France’s quest for European tech leadership
Zine-Eddine Aklil // 3 March 2020
Despite being a fierce supporter of pro-Europeanism and market liberalisation in the past, Emmanuel Macron’s plans for European-wide protectionism has been relatively unsuccessful. Early in his term as president, his proposal for a ‘Buy European Act’, similar to the Buy American Act, was quick to be criticised by the European Commission.
As a result, Macron has decided to put France first, as his latest reforms suggest that the country is seeking to lure more investors in a bid to energise the French tech industry.
Investors seeking to tap into European emerging markets have long complained that the current set of regulations have made it increasingly difficult for tech start-ups. Martin Mignot, a partner with a stake in French start-up BlaBlaCar, claims that there needs to be a pan-European solution to the issue: “Entrepreneurs feel that regulations have been slowing them down and are putting them at a disadvantage to large companies operating in different economic areas.”
There are signs that those working in Brussels are alert to the issue, with Commissioner Thierry Breton hinting that the Commission might have a closer look at the topic.
Previous regulatory proceedings have made Macron’s ambitions to liberalise the French economy quite difficult. For context, France has ranked at the bottom of the Employment Flexibility Index for the past three years. The country’s legislation has set very rigid labour regulations in regard to working hours, probationary periods, and redundancy costs. As such, European founders have been forced to shift to the US to grow their businesses given the support for start-ups available.
Emmanuel Macron’s response has been to introduce changes regarding corporate tax provisions that, he claims, will give the country a clear advantage in plans to attract more ‘unicorns’. These reforms have found relative success in their early stages. This has built a stronger case behind France’s quest for tech leadership by incentivising employees to come from abroad and innovate within the country.
The French Finance Bill of 2020 falls in line with this eagerness by Macron’s administration to help France become start-up friendly. The Act’s most important feature is the change to the purchase rights of shares for employees (BCSPE). This initiative not only allows employees to become eligible for discounts on bonds, but for the employees of foreign start-ups to benefit from these discounts based on the performance of the parent company abroad. Philippe Tibi, Professor of Economics and Finance, has helped inspire policy reforms for this act in what he has hailed as the “fourth industrial revolution”.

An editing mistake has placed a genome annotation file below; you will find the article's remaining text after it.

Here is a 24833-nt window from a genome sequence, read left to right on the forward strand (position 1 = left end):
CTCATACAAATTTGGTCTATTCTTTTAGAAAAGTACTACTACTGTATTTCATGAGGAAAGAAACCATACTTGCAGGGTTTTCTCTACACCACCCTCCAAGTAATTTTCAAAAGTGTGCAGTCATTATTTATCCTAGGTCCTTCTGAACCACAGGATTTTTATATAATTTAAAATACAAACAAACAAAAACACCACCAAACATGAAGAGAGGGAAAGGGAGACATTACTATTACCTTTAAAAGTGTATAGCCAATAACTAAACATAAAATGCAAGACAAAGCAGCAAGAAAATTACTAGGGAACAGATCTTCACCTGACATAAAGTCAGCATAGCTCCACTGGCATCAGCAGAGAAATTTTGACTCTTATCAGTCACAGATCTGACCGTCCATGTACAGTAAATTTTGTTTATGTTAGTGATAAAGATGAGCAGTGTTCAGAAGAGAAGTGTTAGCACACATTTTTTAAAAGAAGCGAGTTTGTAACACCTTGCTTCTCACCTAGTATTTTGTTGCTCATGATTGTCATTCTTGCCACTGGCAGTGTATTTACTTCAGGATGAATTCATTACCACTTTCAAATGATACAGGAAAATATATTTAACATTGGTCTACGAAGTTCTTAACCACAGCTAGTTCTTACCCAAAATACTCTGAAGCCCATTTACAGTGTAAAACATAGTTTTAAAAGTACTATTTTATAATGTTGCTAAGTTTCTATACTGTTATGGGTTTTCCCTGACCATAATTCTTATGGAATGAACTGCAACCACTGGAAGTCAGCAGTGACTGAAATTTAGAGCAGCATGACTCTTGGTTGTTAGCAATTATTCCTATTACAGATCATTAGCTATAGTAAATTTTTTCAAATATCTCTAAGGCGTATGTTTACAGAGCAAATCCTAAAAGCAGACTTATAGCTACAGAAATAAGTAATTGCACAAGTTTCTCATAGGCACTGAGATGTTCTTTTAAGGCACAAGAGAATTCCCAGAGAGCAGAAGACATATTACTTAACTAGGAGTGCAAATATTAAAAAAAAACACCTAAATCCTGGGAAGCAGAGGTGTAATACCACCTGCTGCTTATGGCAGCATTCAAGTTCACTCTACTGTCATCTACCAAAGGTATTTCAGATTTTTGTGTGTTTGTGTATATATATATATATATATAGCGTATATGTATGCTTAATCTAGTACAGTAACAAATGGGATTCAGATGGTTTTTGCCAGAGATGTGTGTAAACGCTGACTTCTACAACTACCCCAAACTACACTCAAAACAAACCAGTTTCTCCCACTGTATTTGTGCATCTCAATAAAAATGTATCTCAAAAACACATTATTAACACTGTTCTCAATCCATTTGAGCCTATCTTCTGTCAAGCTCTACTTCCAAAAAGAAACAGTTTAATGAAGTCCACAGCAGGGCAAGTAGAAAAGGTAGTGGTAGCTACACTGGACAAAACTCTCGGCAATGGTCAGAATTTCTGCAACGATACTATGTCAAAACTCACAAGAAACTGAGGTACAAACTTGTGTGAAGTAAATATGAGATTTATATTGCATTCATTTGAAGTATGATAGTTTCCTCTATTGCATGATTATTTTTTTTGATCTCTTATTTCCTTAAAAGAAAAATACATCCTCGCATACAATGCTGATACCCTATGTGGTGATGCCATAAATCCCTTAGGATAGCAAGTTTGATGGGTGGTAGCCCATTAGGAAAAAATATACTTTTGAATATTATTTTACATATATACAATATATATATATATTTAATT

Macron has toughened his position on similar issues just as strongly on the international stage. With Trump putting pressure on other EU leaders on privacy matters, this has presented the French President with a dilemma. France can stay strong and keep the implementation of the so called GAFA (Google, Apple, Facebook and Amazon) tax, which concerns firms who’s revenue exceeds €750m, or risk sanctions of up to $2.4bn on French products, as threatened by US officials.
Phil Hogan, the EU’s new trade commissioner, who described digital taxation as “a very major bone of contention with the US”, claimed that the EC will stand together with France in their wish to have the sovereign right to impose digital taxation on companies.
Having coined the term “start-up nation”, Israel has had more than sixty companies listed on the Nasdaq by the end of the 2000s. France can learn from this experiment. Being a state that already invests significantly in higher education, maintaining a policy of public funding for research and offering an advantageous loan system for young companies are the next key steps that are to be taken if Macron truly seeks to revolutionise the fintech industry and transform France into a hub of world-leading expertise in the domain.
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